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Urge Development Banks To Walk Away From Barro Blanco Dam

by on May 10, 2012
 

Indigenous Peoples and conservationists are asking three public development banks to divest from and deny any future financial assistance for the contested Barro Blanco hydroelectric dam on the Tabasara river in the Panamanian province of Chiriqui.

As noted by Rainforest Rescue, the German DEG, the Dutch FMO and the Central American BCIE have already granted the project some 20 million Euros, covering approx. 20 per cent of the hydro dam’s construction costs.

Construction of the Barro Blanco dam commenced in March 2011 without any prior consent or official consultation with any affected communities.

If completed, the Barro Blanco dam would flood annexed communal lands belonging to the Ngobe-Buglé, in violation of Panama’s constitution as well as Law 10 which declares that their land is inalienable. Furthermore, it would displace thousands of people and impact thousands more who rely on the Tabasara river for potable water and fishing.

It would also destroy large areas of primary forest, including the unique habitat of the endangered Tabasará rain-frog. Numerous other species (PDF) would also be negatively impacted.

Aljazeera recently aired the following TV documentary about the Barro Blanco dam, entitled, Panama: Village of the damned.

What You Can Do

Rainforest Rescue has initiated a letter writing campaign on their website directed at DEG (Deutsche Investitions-und Entwicklungsgesellschaft GmbH). Please head over to their website to send that letter.

Alternatively, you can send all three development banks a direct email either using Rainforest Rescue’s sample letter or by writing a message of your own

Contacts

DEG: info@deginvest.de
FMO: Info@fmo.nl
BCIE: WebMail-hn@bcie.org

Sample Letter

the German DEG, alongside the Dutch FMO and the Central American BCIE, is financing plans for a hydroelectric power station called Barro Blanco in Panama, having granted almost 20 million euros.

In order to produce 29 megawatt, a 55 metres tall dam is planned to be built in the course of the Tabasara river. This would lead to the banking-up of the river for miles and would cause the flooding of 1.6 square miles of rainforest and cultivated land.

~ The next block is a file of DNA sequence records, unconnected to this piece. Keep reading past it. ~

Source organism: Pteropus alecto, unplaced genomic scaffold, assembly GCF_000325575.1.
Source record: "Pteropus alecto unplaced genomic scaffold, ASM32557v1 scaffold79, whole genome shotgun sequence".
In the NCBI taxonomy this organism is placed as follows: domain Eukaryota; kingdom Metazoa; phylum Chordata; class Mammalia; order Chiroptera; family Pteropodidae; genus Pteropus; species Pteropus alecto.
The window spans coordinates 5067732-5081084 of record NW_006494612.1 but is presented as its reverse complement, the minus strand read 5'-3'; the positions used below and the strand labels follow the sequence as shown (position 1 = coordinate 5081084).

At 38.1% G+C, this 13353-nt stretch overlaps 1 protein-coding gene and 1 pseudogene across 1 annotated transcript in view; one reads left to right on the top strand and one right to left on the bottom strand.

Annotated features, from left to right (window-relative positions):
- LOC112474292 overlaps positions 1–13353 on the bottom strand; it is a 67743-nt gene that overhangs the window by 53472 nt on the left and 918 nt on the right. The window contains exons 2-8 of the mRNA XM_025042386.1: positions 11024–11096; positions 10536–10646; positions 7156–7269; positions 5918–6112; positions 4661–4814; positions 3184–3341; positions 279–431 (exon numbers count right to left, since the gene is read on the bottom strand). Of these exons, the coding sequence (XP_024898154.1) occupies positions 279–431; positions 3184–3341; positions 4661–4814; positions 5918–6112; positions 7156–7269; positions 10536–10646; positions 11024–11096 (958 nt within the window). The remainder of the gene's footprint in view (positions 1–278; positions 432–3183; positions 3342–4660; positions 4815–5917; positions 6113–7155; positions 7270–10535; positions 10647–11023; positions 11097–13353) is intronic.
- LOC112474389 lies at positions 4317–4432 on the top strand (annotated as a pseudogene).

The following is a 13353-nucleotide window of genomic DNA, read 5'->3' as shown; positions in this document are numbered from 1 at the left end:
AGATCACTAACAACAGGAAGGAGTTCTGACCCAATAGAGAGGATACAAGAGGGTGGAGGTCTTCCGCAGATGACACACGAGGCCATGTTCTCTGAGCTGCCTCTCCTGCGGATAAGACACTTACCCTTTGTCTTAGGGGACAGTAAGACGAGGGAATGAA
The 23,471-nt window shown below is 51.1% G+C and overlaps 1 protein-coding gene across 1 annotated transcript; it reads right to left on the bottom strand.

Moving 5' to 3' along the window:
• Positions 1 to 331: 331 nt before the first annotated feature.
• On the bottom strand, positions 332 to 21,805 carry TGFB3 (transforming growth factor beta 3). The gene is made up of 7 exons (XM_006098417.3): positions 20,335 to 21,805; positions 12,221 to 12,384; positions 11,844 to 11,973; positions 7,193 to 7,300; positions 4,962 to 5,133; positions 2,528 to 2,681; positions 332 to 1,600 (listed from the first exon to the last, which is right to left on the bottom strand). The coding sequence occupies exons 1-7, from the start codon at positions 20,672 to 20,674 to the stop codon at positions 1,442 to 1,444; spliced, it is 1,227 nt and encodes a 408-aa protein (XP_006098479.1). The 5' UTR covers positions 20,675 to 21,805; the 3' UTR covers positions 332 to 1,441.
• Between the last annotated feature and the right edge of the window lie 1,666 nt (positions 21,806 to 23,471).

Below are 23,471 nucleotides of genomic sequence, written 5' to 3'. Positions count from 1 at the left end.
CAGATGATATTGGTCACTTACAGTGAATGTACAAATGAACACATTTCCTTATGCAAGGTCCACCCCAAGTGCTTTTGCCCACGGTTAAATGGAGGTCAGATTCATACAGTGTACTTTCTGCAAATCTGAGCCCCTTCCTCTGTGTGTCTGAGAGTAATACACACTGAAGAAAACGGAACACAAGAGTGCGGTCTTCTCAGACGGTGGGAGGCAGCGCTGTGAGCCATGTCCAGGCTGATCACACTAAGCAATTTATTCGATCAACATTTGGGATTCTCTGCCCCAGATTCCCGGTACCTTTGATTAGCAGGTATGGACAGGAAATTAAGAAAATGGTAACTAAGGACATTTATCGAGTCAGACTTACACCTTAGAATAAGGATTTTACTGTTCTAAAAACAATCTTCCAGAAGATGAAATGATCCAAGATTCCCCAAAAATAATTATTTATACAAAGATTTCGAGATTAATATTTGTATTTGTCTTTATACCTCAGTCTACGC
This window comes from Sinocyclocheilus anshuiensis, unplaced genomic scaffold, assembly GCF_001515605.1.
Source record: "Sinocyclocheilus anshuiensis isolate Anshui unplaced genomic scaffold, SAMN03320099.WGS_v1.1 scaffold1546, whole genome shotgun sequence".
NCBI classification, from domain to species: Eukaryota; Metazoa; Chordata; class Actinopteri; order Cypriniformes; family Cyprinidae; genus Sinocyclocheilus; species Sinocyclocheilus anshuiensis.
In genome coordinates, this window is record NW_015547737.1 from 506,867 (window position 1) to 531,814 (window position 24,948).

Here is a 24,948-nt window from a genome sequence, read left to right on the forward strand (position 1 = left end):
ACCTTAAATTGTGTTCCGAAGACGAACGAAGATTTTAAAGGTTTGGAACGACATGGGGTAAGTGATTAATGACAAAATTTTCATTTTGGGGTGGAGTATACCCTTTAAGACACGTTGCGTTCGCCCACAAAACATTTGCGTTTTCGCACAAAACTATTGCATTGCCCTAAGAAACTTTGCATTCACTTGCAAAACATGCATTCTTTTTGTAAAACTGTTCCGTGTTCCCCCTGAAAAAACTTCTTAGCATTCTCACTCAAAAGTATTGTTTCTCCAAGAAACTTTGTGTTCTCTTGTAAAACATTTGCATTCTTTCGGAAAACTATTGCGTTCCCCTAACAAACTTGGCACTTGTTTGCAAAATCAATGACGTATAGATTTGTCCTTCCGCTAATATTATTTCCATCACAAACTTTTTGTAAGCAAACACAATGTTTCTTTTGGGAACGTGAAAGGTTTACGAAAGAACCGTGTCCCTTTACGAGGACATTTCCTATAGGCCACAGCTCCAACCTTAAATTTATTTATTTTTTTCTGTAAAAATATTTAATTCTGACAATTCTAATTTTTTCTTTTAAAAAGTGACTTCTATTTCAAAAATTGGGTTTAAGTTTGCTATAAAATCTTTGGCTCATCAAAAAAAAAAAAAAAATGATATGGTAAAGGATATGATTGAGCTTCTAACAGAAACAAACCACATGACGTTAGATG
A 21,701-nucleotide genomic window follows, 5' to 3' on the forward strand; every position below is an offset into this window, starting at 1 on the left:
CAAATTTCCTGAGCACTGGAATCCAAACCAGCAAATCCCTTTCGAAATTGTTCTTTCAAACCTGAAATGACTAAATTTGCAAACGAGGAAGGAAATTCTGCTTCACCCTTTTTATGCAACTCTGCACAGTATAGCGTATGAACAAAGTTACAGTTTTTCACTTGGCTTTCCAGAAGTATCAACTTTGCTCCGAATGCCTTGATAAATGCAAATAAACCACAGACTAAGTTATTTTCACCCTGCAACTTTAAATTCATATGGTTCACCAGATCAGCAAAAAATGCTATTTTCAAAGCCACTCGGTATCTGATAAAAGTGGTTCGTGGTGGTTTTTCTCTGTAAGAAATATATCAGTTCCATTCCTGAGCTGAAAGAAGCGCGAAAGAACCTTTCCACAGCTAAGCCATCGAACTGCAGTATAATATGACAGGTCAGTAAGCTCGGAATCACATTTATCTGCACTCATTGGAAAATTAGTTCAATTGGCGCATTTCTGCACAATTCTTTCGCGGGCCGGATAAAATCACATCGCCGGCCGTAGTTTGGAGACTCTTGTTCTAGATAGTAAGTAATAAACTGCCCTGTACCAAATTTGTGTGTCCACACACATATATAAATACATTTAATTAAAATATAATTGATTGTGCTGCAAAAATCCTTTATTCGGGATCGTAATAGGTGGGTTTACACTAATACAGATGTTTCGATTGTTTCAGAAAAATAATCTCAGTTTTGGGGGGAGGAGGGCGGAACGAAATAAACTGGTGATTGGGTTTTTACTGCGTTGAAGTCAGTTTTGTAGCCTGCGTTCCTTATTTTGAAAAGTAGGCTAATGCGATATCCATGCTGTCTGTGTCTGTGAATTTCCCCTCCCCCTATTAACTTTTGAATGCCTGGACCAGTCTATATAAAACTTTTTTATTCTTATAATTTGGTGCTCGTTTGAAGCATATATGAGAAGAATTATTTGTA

The inhabitants and especially the Ngobe natives have been fighting against a hydroelectric power station on their land for decades. Time and again, the construction of Barro Blanco could not be put into effect due to the resistance of the people.

But now the military police is using brute force to oppress the protests of the people. At least two were killed, numerous are missing, dozens of people were injured and arrested – this is the sad summary of a police operation this February.

The DEG is referring to environmental and social studies, signed contracts and the laws of this Central American state. However, violence and shots fired at indigenous people who are struggling for survival are not compatible with basic and human rights.

The cited studies are highly superficial and loaded with imprecision and mistakes. For example, the environmental review states that the endangered animals are able to migrate to other areas. However, the extremely endangered blue Tabasara Rain Frog is not even mentioned in the study. In addition, even more contracts have already been signed for the construction of further hydroelectric power stations downstream.

The problems mentioned above are well documented and summarized in the television report “Panama: village of the damned”:

http://www.aljazeera.com/programmes/peopleandpower/2012/03/20123208464402131.html

Being involved with Barro Blanco, the DEG is also jeopardizing the previous success of development cooperation with the Ngobe.

Therefore, the bank should withdraw its support for the Barro Blanco hydroelectric power station project immediately and should refrain from granting further financial support.

Yours faithfully,

   
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